I’ve started to wear two watches: a mechanical one, and an Apple Watch.
For anybody who knows me, the Apple Watch is obvious: I’m a huge Apple fan and the Watch has made a measurable difference in my life: this watch-face above is what I use most of the time, and it helps me track my activity, sleep and water intake. It also has my calendar, and a shortcut that lets me start an exercise. In short: it’s the utility watch. A beautiful utility watch.
The other one is probably the cheapest good-looking mechanical watch I could find: a Fossil. Watch aficionados will probably cringe at the brand, but I’m still very early into mechanical watches, and this one looked sweet at that price point. The mechanical watch is pure indulgence, and that’s because just like my Leica and my record player, it’s the love of the device, its history, how it feels, and the intangible that attracts me here. It’s delightful to think about a purely mechanical contraption, entirely without batteries, on my wrist. Feels like magic.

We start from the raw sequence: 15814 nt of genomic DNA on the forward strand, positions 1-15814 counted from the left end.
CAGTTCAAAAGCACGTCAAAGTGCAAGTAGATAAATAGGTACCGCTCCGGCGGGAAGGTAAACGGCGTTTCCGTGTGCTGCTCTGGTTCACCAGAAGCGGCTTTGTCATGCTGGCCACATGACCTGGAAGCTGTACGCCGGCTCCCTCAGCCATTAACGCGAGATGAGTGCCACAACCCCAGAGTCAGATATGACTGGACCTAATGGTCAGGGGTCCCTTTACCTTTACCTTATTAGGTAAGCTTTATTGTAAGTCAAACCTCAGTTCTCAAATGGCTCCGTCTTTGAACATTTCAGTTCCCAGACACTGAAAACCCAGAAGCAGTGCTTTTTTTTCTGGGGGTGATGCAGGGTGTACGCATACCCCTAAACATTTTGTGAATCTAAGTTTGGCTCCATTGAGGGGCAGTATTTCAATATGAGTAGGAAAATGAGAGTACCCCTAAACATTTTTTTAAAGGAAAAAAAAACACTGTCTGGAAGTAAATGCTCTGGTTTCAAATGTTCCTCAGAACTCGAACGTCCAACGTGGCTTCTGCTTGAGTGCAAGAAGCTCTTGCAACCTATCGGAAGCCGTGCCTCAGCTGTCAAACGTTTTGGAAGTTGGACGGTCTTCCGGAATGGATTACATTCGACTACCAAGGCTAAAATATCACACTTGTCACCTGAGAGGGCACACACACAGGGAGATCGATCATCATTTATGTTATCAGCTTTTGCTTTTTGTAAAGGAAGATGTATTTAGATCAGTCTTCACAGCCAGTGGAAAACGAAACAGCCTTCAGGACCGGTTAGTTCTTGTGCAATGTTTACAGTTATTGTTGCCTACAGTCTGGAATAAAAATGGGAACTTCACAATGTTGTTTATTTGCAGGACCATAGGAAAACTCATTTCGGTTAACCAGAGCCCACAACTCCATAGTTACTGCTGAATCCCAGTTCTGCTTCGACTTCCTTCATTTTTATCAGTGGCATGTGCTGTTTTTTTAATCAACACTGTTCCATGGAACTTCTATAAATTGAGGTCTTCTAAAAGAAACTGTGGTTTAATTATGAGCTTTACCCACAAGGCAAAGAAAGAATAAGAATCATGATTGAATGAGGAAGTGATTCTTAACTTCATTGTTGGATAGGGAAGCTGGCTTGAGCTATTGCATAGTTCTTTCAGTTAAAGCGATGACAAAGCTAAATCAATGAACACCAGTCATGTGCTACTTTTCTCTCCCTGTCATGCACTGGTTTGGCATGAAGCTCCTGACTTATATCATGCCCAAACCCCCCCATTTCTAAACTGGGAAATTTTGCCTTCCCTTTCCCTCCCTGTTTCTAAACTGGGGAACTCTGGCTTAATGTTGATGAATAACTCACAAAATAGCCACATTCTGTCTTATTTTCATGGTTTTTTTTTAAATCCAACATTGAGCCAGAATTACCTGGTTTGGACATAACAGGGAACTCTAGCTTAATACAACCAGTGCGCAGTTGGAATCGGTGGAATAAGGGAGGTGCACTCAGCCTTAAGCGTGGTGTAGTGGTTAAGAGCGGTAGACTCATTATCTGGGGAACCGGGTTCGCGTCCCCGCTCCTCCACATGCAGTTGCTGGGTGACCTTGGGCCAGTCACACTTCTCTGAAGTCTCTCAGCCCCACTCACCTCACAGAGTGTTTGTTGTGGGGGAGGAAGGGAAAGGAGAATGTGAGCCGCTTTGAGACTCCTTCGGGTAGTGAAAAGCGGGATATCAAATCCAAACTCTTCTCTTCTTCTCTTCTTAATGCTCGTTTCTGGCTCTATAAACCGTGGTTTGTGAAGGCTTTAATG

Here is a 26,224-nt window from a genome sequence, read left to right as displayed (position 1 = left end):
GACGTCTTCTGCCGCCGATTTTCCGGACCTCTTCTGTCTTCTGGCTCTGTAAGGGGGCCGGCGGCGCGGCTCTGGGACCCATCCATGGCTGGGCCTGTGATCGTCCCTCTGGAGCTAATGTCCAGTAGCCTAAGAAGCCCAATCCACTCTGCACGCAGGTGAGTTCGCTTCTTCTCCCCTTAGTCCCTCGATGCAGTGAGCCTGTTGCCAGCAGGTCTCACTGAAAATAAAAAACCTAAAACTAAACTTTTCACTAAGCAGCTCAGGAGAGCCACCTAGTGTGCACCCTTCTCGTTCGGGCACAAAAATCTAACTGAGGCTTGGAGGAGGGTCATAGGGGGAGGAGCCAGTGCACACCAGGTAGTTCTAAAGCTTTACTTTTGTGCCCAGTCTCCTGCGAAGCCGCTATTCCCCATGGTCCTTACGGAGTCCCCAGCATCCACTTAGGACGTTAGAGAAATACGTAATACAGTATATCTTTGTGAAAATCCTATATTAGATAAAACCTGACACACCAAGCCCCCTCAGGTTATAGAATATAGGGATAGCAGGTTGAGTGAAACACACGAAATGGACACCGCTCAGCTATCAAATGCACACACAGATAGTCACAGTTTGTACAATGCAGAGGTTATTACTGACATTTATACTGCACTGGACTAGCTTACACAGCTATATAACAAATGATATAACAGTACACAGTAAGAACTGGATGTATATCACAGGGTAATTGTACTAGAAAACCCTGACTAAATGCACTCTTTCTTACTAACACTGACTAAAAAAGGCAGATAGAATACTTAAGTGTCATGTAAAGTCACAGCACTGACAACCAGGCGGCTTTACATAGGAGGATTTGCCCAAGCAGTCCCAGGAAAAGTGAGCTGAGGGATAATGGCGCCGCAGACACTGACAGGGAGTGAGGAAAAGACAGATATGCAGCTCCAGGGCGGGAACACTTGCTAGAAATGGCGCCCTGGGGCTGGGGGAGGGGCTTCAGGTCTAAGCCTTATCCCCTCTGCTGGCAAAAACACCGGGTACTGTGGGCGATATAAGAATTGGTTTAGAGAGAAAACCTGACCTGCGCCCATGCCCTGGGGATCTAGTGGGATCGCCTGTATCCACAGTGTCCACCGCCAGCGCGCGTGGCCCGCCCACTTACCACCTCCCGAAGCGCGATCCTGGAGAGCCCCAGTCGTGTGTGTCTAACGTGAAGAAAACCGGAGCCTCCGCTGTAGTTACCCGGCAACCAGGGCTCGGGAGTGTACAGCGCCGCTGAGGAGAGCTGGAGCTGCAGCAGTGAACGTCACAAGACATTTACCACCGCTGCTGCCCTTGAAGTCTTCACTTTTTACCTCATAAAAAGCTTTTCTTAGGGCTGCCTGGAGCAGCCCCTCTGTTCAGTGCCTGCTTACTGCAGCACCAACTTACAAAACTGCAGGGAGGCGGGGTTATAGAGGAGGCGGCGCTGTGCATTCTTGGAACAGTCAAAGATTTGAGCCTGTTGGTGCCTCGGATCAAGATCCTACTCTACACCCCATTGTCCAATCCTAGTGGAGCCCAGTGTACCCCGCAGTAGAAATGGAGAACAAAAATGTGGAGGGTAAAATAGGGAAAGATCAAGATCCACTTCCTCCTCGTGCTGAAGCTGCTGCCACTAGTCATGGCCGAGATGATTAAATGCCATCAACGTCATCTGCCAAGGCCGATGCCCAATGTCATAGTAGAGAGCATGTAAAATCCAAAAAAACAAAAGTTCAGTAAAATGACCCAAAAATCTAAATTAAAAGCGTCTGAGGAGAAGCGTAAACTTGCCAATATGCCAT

A few of my friends have already said I’m a bit crazy for wearing not one, but two anachronistic devices for telling the time, when most of them make do with just their phone. I thought a bit about the why of dual wristing, and I felt a couple of things:
Our future self does not have to let go of our past. There is beauty, delight and wonder to be found in things that are outdated. Especially if, for their time and technology, they are well designed. I’ve always had this dual nature in me: I love the newest gadgets, but I seek the old and mellow. I’ve tried at times to analyze why is it that the Leica M (with its really old, inefficient manual rangefinder focus) is still my ideal camera. Part of it is that in search of efficiency, a lot of new technology has forgotten that we buy gadgets also for the experience. What does it feel when you sit in a chair? Or you see a delightful interaction on screen?
But frankly: a larger part is just self-serving idiosyncrasy.
This is just the way I am. Time to embrace it.
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